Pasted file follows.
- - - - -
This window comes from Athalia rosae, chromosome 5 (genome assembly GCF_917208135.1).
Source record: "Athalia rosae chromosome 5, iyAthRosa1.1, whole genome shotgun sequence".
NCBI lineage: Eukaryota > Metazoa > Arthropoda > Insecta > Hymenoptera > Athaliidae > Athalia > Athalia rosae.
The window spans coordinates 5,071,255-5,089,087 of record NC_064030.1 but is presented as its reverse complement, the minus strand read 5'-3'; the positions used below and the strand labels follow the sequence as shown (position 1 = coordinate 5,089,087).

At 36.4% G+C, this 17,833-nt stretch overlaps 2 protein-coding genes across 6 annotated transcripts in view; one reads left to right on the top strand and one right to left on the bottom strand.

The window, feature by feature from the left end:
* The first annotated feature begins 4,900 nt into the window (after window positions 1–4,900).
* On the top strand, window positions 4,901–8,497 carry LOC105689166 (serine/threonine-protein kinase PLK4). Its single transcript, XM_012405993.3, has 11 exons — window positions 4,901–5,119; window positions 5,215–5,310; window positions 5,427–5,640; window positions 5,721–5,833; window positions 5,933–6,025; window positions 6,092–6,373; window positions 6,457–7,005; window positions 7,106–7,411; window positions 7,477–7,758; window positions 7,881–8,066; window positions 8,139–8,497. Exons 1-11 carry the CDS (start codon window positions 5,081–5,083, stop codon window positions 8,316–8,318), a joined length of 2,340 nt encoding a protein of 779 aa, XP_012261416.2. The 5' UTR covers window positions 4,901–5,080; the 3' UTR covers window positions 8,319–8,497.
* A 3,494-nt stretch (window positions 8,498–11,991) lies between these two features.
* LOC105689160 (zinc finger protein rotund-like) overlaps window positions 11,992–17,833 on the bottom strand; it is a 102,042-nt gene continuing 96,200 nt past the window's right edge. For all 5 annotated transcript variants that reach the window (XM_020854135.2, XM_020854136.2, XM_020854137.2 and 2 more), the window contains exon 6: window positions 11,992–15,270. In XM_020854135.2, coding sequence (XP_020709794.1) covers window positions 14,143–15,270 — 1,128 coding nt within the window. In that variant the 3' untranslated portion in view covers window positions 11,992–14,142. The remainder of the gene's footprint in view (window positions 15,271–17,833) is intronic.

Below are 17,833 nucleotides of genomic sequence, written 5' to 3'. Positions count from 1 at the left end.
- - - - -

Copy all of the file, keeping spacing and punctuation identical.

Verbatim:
This window comes from Athalia rosae, chromosome 5 (genome assembly GCF_917208135.1).
Source record: "Athalia rosae chromosome 5, iyAthRosa1.1, whole genome shotgun sequence".
NCBI lineage: Eukaryota > Metazoa > Arthropoda > Insecta > Hymenoptera > Athaliidae > Athalia > Athalia rosae.
The window spans coordinates 5,071,255-5,089,087 of record NC_064030.1 but is presented as its reverse complement, the minus strand read 5'-3'; the positions used below and the strand labels follow the sequence as shown (position 1 = coordinate 5,089,087).

At 36.4% G+C, this 17,833-nt stretch overlaps 2 protein-coding genes across 6 annotated transcripts in view; one reads left to right on the top strand and one right to left on the bottom strand.

The window, feature by feature from the left end:
* The first annotated feature begins 4,900 nt into the window (after window positions 1–4,900).
* On the top strand, window positions 4,901–8,497 carry LOC105689166 (serine/threonine-protein kinase PLK4). Its single transcript, XM_012405993.3, has 11 exons — window positions 4,901–5,119; window positions 5,215–5,310; window positions 5,427–5,640; window positions 5,721–5,833; window positions 5,933–6,025; window positions 6,092–6,373; window positions 6,457–7,005; window positions 7,106–7,411; window positions 7,477–7,758; window positions 7,881–8,066; window positions 8,139–8,497. Exons 1-11 carry the CDS (start codon window positions 5,081–5,083, stop codon window positions 8,316–8,318), a joined length of 2,340 nt encoding a protein of 779 aa, XP_012261416.2. The 5' UTR covers window positions 4,901–5,080; the 3' UTR covers window positions 8,319–8,497.
* A 3,494-nt stretch (window positions 8,498–11,991) lies between these two features.
* LOC105689160 (zinc finger protein rotund-like) overlaps window positions 11,992–17,833 on the bottom strand; it is a 102,042-nt gene continuing 96,200 nt past the window's right edge. For all 5 annotated transcript variants that reach the window (XM_020854135.2, XM_020854136.2, XM_020854137.2 and 2 more), the window contains exon 6: window positions 11,992–15,270. In XM_020854135.2, coding sequence (XP_020709794.1) covers window positions 14,143–15,270 — 1,128 coding nt within the window. In that variant the 3' untranslated portion in view covers window positions 11,992–14,142. The remainder of the gene's footprint in view (window positions 15,271–17,833) is intronic.

Below are 17,833 nucleotides of genomic sequence, written 5' to 3'. Positions count from 1 at the left end.